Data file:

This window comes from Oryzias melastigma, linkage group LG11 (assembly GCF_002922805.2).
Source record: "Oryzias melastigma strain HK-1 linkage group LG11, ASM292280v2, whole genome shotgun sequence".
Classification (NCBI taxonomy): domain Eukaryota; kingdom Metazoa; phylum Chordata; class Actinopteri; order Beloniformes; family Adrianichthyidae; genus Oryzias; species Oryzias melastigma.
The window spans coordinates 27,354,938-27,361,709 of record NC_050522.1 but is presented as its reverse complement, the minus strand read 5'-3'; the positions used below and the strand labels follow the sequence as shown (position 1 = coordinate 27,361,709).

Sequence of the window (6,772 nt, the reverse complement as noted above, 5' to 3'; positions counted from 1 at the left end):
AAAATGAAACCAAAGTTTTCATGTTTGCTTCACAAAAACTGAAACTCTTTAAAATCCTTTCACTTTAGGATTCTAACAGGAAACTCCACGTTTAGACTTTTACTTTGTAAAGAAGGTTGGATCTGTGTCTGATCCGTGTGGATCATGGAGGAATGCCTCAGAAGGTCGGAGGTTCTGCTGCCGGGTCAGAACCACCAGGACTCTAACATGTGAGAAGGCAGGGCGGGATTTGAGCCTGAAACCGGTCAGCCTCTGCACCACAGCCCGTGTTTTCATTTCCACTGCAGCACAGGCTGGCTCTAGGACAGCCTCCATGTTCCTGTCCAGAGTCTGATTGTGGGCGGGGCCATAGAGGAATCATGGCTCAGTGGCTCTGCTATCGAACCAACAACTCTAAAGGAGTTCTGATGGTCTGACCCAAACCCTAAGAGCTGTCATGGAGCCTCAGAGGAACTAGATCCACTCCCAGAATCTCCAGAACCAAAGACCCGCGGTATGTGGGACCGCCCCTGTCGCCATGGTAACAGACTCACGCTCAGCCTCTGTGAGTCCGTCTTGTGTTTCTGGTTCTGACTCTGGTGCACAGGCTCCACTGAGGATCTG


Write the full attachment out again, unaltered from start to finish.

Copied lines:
This window comes from Oryzias melastigma, linkage group LG11 (assembly GCF_002922805.2).
Source record: "Oryzias melastigma strain HK-1 linkage group LG11, ASM292280v2, whole genome shotgun sequence".
Classification (NCBI taxonomy): domain Eukaryota; kingdom Metazoa; phylum Chordata; class Actinopteri; order Beloniformes; family Adrianichthyidae; genus Oryzias; species Oryzias melastigma.
The window spans coordinates 27,354,938-27,361,709 of record NC_050522.1 but is presented as its reverse complement, the minus strand read 5'-3'; the positions used below and the strand labels follow the sequence as shown (position 1 = coordinate 27,361,709).

Sequence of the window (6,772 nt, the reverse complement as noted above, 5' to 3'; positions counted from 1 at the left end):
AAAATGAAACCAAAGTTTTCATGTTTGCTTCACAAAAACTGAAACTCTTTAAAATCCTTTCACTTTAGGATTCTAACAGGAAACTCCACGTTTAGACTTTTACTTTGTAAAGAAGGTTGGATCTGTGTCTGATCCGTGTGGATCATGGAGGAATGCCTCAGAAGGTCGGAGGTTCTGCTGCCGGGTCAGAACCACCAGGACTCTAACATGTGAGAAGGCAGGGCGGGATTTGAGCCTGAAACCGGTCAGCCTCTGCACCACAGCCCGTGTTTTCATTTCCACTGCAGCACAGGCTGGCTCTAGGACAGCCTCCATGTTCCTGTCCAGAGTCTGATTGTGGGCGGGGCCATAGAGGAATCATGGCTCAGTGGCTCTGCTATCGAACCAACAACTCTAAAGGAGTTCTGATGGTCTGACCCAAACCCTAAGAGCTGTCATGGAGCCTCAGAGGAACTAGATCCACTCCCAGAATCTCCAGAACCAAAGACCCGCGGTATGTGGGACCGCCCCTGTCGCCATGGTAACAGACTCACGCTCAGCCTCTGTGAGTCCGTCTTGTGTTTCTGGTTCTGACTCTGGTGCACAGGCTCCACTGAGGATCTG